3. Elin Mann 3. Ashley Fiolek 3. Ashley Fiolek 38
 4. Ashley Fiolek 4. Marielle de Mol  4. Larissa Papenmeier 36
 5. Marielle de Mol 5. Nicky van Wordragen 5. Marielle de Mol 34

Championship Standings:

MX1 MX2 Womens 
 1. David Philippaerts 477 1. Tyla Rattray 596 1. Livia Lancelot 212
 2. Steve Ramon 463 2. Tommy Searle 563 2. Stephanie Laier 185
 3. Ken de Dycker 452  3. Nicholas Aubin 381  3. Maria Franke 166
 4. Jonathan Barragán 419  4. Shaun Simpson 367 4. Larissa Papenmeier 160
 5. Joshua Coppins 415  5. Rui Gonçalves 365  5. Elin Mann 144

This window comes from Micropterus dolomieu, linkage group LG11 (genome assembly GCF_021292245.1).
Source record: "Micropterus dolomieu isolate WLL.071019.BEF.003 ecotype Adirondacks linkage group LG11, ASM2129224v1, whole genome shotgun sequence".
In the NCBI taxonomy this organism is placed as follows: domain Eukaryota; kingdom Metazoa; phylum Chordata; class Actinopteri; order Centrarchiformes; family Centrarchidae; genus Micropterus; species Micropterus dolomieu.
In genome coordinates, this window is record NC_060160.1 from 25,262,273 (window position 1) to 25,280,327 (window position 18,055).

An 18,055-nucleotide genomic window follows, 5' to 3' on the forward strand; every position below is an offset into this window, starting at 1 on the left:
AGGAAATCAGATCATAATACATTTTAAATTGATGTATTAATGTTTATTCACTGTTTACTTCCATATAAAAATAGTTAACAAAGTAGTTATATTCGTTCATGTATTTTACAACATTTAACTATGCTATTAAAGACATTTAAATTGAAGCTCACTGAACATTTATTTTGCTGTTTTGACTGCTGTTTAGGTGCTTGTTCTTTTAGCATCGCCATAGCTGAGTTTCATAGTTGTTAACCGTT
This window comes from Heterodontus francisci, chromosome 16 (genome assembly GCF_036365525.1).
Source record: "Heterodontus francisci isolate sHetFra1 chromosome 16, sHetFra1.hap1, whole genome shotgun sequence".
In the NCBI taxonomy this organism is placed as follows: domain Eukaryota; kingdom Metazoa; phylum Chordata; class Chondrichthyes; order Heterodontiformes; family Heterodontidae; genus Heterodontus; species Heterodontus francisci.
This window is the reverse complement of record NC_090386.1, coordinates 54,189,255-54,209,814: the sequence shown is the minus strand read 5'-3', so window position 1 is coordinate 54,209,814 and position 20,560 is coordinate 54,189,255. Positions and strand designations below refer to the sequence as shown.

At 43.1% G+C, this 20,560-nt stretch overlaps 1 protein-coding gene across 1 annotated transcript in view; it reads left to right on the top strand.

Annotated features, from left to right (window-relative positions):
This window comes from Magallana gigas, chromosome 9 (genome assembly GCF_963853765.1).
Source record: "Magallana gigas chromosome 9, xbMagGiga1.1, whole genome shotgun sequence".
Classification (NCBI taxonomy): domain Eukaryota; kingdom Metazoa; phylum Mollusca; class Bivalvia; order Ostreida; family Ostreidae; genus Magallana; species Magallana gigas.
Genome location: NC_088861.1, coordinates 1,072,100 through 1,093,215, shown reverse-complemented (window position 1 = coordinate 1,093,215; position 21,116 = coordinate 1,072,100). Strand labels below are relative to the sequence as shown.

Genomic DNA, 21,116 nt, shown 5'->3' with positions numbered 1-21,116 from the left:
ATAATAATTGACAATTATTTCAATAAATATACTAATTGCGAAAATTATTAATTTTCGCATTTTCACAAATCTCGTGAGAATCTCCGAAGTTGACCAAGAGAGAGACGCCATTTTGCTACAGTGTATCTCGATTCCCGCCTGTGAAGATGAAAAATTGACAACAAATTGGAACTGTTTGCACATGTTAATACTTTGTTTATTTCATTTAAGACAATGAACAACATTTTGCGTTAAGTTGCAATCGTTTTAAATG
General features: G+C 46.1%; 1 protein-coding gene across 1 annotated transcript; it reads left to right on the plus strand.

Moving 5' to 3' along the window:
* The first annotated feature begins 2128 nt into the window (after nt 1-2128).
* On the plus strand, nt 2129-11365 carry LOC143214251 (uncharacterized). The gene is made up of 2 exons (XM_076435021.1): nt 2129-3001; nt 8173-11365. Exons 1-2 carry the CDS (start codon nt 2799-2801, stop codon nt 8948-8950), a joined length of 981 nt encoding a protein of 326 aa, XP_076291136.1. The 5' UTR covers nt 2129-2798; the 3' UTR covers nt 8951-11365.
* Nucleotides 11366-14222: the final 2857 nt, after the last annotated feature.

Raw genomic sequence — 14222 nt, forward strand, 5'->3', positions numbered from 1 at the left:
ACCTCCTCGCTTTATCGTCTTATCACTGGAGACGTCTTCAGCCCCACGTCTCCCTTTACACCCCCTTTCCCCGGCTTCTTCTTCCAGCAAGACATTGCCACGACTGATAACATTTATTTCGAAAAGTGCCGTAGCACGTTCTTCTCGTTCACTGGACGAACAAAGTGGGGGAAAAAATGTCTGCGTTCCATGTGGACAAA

6. Maximilian Nagl 394  6. Antonio Cairoli 357  6. Ashley Fiolek 140
 7. Sébastien Pourcel 392  7. Steven Frossard 289  7. Marianne Veenstra 135
 8. Tanel Leok 337  8. Xavier Boog 283  8. Elien de Winter 133
 9. Billy MacKenzie 293  9. Jeremy van Horebeek 277 9. Katherine Prumm 122
10. Marc de Reuver 27710. Manuel Monni 259 10. Marielle de Mol 101